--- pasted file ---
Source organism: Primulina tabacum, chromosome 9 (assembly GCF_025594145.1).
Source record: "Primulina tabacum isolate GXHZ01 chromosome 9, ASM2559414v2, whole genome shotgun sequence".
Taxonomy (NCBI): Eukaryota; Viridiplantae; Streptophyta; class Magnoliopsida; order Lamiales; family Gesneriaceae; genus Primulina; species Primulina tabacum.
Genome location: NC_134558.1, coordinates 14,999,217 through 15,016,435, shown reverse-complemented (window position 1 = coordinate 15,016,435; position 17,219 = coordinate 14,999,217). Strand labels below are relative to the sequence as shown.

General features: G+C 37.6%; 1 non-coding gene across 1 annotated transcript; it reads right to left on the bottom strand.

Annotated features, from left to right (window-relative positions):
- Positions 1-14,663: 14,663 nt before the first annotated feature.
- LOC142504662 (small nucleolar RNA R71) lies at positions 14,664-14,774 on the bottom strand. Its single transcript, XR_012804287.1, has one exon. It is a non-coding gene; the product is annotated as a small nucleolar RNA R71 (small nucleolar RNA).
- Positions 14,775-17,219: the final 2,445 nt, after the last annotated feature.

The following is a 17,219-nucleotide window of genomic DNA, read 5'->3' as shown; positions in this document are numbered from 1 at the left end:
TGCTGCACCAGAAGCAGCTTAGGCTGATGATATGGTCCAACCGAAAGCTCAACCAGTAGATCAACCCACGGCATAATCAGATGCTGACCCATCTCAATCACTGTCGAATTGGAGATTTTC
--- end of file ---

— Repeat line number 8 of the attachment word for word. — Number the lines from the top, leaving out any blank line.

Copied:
- LOC142504662 (small nucleolar RNA R71) lies at positions 14,664-14,774 on the bottom strand. Its single transcript, XR_012804287.1, has one exon. It is a non-coding gene; the product is annotated as a small nucleolar RNA R71 (small nucleolar RNA).